March 21, 2001 | By: Laura Skillman
PRINCETON, Ky.

Breeding spring calving cows early in the breeding season offers farmers a chance to have higher production performance from their animals that graze fescue pastures.

Spring calving cattle grazing high endophyte fescue fields are likely to see reproduction rates lower as temperatures rise, said Roy Burris, University of Kentucky Extension beef specialist.

Studies at the UK Research and Education Center in Princeton were conducted to determine the optimum period of time for breeding spring- calving cows grazing high endophyte fescue pasture. Studies in Illinois have also shown that breeding early in the spring improves conception rates.

Based on the UK research, pregnancy rates were lowest for cows exposed to bulls beginning on June 19 when maximum ambient temperatures were frequently above 90 degrees. The data indicates that pregnancy rates decrease when temperature stress occurs after late June in Kentucky, Burris said.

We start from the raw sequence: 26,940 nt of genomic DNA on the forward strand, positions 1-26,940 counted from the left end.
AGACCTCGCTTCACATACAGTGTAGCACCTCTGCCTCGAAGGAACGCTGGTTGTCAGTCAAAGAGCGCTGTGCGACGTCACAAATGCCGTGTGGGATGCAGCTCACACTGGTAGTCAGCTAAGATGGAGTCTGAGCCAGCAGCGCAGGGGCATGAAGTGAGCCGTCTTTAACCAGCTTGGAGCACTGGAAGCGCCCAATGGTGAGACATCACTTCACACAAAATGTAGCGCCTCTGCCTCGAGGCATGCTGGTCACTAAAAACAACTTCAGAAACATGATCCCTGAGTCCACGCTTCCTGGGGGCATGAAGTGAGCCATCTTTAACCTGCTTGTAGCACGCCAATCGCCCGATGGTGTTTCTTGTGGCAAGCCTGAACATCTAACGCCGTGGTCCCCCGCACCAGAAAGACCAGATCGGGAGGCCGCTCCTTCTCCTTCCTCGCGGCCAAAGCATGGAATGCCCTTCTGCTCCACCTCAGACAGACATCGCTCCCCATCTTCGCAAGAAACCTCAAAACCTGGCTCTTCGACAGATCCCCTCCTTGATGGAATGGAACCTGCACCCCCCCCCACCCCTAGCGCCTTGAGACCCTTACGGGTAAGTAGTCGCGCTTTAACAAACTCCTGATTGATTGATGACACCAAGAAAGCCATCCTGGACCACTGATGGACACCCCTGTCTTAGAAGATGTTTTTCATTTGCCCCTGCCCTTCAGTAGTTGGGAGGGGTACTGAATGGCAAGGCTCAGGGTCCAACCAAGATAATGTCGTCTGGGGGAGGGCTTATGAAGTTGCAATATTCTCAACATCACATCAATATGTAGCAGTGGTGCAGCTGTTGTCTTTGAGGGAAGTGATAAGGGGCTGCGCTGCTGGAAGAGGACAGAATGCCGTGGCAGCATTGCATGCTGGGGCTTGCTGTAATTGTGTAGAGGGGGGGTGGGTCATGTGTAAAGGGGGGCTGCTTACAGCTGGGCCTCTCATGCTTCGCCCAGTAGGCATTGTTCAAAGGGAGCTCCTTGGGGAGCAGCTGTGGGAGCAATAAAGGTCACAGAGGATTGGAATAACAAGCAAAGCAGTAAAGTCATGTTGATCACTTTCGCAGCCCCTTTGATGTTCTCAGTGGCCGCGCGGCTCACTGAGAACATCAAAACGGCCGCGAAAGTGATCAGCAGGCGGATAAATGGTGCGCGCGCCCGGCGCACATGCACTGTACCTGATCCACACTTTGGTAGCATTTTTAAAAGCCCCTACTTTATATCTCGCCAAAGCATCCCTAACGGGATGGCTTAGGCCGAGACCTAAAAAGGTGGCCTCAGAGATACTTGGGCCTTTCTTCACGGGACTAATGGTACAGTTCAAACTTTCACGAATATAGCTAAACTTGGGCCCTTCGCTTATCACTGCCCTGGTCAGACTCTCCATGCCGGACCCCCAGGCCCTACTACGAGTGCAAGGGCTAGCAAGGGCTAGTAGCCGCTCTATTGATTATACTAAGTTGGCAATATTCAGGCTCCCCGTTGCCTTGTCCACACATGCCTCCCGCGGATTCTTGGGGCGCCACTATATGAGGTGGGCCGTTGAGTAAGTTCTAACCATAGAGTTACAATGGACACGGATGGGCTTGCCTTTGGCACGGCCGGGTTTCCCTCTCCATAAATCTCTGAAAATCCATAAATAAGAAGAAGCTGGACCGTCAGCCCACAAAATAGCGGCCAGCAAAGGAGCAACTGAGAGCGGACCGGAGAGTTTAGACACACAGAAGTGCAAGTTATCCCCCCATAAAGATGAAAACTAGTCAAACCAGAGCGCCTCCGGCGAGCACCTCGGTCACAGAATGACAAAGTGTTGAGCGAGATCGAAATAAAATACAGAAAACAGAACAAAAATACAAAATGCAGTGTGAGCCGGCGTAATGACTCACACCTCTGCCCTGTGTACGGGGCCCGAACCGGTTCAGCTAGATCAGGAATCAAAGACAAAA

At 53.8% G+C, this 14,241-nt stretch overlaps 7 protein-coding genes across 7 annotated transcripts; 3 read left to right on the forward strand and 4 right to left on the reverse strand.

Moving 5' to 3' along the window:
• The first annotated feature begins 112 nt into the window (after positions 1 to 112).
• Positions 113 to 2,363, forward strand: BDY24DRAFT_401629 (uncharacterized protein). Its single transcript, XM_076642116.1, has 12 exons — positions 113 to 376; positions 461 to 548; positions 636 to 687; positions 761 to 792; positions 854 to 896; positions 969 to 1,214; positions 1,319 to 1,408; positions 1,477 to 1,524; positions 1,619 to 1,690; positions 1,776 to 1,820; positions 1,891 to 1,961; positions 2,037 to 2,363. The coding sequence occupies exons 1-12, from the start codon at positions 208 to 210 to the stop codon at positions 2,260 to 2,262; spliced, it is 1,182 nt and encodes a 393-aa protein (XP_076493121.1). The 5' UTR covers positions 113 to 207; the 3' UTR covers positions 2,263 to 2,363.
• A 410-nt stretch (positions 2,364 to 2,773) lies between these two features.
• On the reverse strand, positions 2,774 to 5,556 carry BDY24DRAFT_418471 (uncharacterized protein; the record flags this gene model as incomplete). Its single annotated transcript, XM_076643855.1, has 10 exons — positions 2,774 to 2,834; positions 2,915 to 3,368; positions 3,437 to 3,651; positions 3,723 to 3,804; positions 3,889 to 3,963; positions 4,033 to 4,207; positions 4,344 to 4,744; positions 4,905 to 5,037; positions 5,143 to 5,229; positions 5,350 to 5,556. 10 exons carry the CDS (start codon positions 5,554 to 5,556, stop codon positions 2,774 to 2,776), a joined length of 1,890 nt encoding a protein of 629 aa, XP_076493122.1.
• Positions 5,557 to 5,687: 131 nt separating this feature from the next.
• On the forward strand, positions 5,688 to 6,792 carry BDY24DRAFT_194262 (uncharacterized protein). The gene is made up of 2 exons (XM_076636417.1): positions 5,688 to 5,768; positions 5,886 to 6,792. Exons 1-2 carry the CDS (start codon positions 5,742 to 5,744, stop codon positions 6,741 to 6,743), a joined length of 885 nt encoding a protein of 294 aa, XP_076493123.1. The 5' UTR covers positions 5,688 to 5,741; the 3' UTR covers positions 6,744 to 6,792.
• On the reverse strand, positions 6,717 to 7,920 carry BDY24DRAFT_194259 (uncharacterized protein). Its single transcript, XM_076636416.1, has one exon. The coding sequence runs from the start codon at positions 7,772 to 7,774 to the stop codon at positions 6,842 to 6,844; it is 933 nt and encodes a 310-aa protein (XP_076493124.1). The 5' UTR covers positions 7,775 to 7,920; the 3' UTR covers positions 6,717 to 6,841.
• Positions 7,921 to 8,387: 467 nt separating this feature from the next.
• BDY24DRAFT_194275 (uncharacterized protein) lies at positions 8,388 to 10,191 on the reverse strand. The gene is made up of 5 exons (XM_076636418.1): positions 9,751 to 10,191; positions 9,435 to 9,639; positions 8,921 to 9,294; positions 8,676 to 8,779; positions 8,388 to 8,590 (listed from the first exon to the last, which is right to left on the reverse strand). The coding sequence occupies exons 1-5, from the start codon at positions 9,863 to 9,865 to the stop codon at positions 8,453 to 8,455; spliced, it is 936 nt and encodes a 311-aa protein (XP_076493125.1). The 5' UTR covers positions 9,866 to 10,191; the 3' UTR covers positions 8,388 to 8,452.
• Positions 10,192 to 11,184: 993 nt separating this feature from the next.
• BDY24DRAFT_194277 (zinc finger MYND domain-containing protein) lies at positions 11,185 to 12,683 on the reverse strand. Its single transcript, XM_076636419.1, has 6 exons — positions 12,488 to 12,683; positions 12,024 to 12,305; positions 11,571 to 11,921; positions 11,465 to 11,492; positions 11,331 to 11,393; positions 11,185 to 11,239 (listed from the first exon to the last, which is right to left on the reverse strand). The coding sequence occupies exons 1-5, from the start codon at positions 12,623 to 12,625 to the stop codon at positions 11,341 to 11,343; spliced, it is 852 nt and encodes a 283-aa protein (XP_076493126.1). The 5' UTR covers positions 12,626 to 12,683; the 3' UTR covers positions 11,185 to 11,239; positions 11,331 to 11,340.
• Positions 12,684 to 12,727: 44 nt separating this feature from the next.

Research has shown that as temperatures increase, the chance of embryonic survival or conception rates may decrease. And cattle grazing endophyte-infected fescue have elevated body temperatures of 1 to 1.5 degrees.

Higher body temperatures combined with outdoor temperatures, add to the stress on a cow and the resulting reduced pregnancy rate.

Calves born to cows bred earlier in the spring also performed better with the calves being heavier at weaning.

Where the primary pasture is high endophyte fescue an earlier breeding program will contribute to improved reproductive performance and improved profitability from commercial cow herds.

The practical applications of the research is the cows grazing high endophyte fescue and being exposed to bulls beginning May 20 should be in adequate body condition to be cycling at that time so that conception occurs prior to late June, Burris said.

Also head start calving is a good practice for two-year-old cows so that they have extra time to recover from calving and re-breeding prior to late June.

Contact: 

Roy Burris, (270) 365-7541